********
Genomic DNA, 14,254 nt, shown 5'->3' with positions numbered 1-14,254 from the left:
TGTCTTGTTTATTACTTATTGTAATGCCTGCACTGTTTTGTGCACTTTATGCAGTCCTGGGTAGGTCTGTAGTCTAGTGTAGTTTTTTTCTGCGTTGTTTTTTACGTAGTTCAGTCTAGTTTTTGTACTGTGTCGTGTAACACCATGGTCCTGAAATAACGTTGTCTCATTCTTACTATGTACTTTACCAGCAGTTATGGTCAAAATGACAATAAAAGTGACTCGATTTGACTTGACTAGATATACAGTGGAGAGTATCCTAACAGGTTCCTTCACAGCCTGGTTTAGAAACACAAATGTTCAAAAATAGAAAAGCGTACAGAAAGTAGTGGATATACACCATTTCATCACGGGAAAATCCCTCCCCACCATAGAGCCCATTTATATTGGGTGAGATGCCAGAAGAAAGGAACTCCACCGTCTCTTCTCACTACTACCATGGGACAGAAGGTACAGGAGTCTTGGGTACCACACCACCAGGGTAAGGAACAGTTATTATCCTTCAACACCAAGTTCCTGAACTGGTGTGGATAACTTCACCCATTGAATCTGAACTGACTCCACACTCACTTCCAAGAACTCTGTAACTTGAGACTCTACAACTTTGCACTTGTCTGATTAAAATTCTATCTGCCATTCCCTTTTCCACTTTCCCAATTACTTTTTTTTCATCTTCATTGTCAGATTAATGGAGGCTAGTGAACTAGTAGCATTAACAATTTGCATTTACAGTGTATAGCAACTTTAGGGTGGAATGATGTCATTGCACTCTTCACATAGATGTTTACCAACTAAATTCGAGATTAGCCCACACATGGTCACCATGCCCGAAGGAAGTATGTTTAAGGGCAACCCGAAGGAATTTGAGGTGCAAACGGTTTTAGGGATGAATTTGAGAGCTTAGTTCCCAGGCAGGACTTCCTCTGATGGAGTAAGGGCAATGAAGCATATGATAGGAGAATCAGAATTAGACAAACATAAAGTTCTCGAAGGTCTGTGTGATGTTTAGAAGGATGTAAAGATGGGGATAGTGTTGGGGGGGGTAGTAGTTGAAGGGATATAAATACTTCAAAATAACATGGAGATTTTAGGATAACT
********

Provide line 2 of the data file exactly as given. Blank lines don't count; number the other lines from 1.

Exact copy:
TGTCTTGTTTATTACTTATTGTAATGCCTGCACTGTTTTGTGCACTTTATGCAGTCCTGGGTAGGTCTGTAGTCTAGTGTAGTTTTTTTCTGCGTTGTTTTTTACGTAGTTCAGTCTAGTTTTTGTACTGTGTCGTGTAACACCATGGTCCTGAAATAACGTTGTCTCATTCTTACTATGTACTTTACCAGCAGTTATGGTCAAAATGACAATAAAAGTGACTCGATTTGACTTGACTAGATATACAGTGGAGAGTATCCTAACAGGTTCCTTCACAGCCTGGTTTAGAAACACAAATGTTCAAAAATAGAAAAGCGTACAGAAAGTAGTGGATATACACCATTTCATCACGGGAAAATCCCTCCCCACCATAGAGCCCATTTATATTGGGTGAGATGCCAGAAGAAAGGAACTCCACCGTCTCTTCTCACTACTACCATGGGACAGAAGGTACAGGAGTCTTGGGTACCACACCACCAGGGTAAGGAACAGTTATTATCCTTCAACACCAAGTTCCTGAACTGGTGTGGATAACTTCACCCATTGAATCTGAACTGACTCCACACTCACTTCCAAGAACTCTGTAACTTGAGACTCTACAACTTTGCACTTGTCTGATTAAAATTCTATCTGCCATTCCCTTTTCCACTTTCCCAATTACTTTTTTTTCATCTTCATTGTCAGATTAATGGAGGCTAGTGAACTAGTAGCATTAACAATTTGCATTTACAGTGTATAGCAACTTTAGGGTGGAATGATGTCATTGCACTCTTCACATAGATGTTTACCAACTAAATTCGAGATTAGCCCACACATGGTCACCATGCCCGAAGGAAGTATGTTTAAGGGCAACCCGAAGGAATTTGAGGTGCAAACGGTTTTAGGGATGAATTTGAGAGCTTAGTTCCCAGGCAGGACTTCCTCTGATGGAGTAAGGGCAATGAAGCATATGATAGGAGAATCAGAATTAGACAAACATAAAGTTCTCGAAGGTCTGTGTGATGTTTAGAAGGATGTAAAGATGGGGATAGTGTTGGGGGGGGTAGTAGTTGAAGGGATATAAATACTTCAAAATAACATGGAGATTTTAGGATAACT